Christof: Germans suspicious of the state; e.g. Eastern German being spied upon, western Germans are also suspicious of the state even after 70 years of Nazi… Strong data control by state via ID card, so the leak of personal info is a very serious thing (ID-Theft)… FRT implementing at Südkreuz triggered a big debate…what used to be called “illicit relations” such as homosexual relations may lead to unemployment if found out so very strong awareness of keeping such information by oneself. 1983: Bungesverfassungsgericht “Informationelle Selbstbestimmung” (one has the right to one’s own data) people go to the street against the state. New phenomenon on the internet: hate speech, the youth behave themselves naïve in terms of giving away one’s information.

Weihao: People in Tianjin are actually quite suspicious about the FRT. There have been some sort of complaints about the state surveillance (Taxi drivers are aware of the purposes of the installed cameras in their cars, four cameras in front of the private room kind of harassment). In China, shortage of political involvement in political decision/legislation processes…people have no right to speak out thus only silently accept the status quo… what has been discussed on the internet does not channel to high level political decision making. Cultural differences between inhabitants in Beijing and in Tianjin: Beijing embrace digital way of like, while Tianjin resists…partially because of urbanization, more naturally than Beijing…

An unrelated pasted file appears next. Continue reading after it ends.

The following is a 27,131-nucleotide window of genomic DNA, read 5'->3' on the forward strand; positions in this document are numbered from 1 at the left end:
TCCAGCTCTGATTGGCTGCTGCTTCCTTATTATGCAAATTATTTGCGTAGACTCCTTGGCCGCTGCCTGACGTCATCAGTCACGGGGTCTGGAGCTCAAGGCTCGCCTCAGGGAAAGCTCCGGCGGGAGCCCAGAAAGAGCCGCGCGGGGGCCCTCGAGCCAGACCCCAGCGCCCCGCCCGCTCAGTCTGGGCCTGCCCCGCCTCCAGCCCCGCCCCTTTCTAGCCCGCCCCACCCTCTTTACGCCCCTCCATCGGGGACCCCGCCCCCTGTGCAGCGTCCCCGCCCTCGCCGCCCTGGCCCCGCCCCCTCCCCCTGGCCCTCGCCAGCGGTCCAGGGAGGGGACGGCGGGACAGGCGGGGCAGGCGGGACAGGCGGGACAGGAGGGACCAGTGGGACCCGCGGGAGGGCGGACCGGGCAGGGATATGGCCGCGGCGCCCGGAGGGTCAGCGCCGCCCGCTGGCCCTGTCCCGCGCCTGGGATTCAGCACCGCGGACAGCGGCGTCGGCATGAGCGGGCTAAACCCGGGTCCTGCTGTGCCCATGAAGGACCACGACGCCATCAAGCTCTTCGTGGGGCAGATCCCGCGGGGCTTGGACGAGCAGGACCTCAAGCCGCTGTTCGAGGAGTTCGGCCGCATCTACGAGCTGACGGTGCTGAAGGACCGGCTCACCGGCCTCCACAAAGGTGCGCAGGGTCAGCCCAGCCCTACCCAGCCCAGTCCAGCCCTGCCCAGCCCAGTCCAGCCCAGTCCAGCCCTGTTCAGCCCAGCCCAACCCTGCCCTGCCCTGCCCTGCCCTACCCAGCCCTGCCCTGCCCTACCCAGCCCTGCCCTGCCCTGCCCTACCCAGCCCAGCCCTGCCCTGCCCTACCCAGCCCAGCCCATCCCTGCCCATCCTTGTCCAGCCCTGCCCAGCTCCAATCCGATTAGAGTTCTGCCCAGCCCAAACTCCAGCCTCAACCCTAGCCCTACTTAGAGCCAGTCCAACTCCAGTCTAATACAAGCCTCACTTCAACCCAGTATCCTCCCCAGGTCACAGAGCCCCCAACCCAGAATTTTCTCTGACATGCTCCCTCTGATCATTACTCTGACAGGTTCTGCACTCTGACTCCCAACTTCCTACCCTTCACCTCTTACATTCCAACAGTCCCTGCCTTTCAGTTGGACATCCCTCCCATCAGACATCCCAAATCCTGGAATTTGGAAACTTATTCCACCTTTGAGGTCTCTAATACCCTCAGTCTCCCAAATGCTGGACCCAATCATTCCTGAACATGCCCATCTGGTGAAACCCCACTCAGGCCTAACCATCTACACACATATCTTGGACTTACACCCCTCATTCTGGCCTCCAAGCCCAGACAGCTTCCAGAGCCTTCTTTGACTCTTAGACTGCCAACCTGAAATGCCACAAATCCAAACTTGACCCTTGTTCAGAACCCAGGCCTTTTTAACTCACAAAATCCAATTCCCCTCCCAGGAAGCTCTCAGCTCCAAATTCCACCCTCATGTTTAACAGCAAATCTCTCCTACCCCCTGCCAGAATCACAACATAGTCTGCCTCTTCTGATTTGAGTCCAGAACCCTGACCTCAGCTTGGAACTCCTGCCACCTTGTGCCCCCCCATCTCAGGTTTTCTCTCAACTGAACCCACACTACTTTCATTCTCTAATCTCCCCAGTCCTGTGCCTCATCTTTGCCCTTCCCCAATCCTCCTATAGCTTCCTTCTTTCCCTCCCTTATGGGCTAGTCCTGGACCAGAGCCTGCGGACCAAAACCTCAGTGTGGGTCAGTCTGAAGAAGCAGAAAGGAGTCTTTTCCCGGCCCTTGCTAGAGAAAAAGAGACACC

Xiaomeng: Chinese people never have real privacy under Communist Party – a settled case and everyone knows that.
Jingyi: Used to live in China with all the cashless payment. Slow pace in Germany. Chinese people are kind of being pushed by the new technologies.

Ke Li: It’s a transparent secret in China that no one dares to criticize the government. People are aware of that they can’t change the government, so they accept. On the other hand, people also see the convenience of cashless payment. Security enhancement by the surveillance cameras against the criminals. A friend of her changed from using card payment to cash.

Zhang Xuan: Her own experiences of using FreeNow, mistakes with the fee. Didi is more transparent and safe for the users. Good for anti-corruptions because of tracked records. Privacy and technology not directly connected as long as its regulated very suspicious against FRT though.